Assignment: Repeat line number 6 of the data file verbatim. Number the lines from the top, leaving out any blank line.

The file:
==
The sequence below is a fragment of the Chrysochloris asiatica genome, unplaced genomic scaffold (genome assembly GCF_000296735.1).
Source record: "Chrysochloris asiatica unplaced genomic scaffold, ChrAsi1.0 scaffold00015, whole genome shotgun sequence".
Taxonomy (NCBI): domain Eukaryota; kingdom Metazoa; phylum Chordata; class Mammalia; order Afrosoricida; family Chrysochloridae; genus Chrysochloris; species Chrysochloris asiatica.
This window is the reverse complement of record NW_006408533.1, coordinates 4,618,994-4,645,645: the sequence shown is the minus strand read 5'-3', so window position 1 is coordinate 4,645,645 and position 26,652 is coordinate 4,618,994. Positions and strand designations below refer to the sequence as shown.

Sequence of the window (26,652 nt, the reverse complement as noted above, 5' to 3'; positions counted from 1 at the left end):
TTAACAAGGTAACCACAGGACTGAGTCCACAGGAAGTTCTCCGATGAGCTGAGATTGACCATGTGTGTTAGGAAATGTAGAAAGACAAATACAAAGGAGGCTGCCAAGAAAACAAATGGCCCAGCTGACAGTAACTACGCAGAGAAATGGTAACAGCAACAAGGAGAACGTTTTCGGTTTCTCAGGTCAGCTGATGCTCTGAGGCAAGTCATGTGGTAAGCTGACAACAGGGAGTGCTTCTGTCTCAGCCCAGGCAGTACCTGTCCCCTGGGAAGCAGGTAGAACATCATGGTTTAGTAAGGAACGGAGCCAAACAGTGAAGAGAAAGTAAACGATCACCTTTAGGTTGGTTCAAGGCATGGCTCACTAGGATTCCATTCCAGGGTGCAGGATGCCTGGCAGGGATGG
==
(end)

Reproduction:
TTAACAAGGTAACCACAGGACTGAGTCCACAGGAAGTTCTCCGATGAGCTGAGATTGACCATGTGTGTTAGGAAATGTAGAAAGACAAATACAAAGGAGGCTGCCAAGAAAACAAATGGCCCAGCTGACAGTAACTACGCAGAGAAATGGTAACAGCAACAAGGAGAACGTTTTCGGTTTCTCAGGTCAGCTGATGCTCTGAGGCAAGTCATGTGGTAAGCTGACAACAGGGAGTGCTTCTGTCTCAGCCCAGGCAGTACCTGTCCCCTGGGAAGCAGGTAGAACATCATGGTTTAGTAAGGAACGGAGCCAAACAGTGAAGAGAAAGTAAACGATCACCTTTAGGTTGGTTCAAGGCATGGCTCACTAGGATTCCATTCCAGGGTGCAGGATGCCTGGCAGGGATGG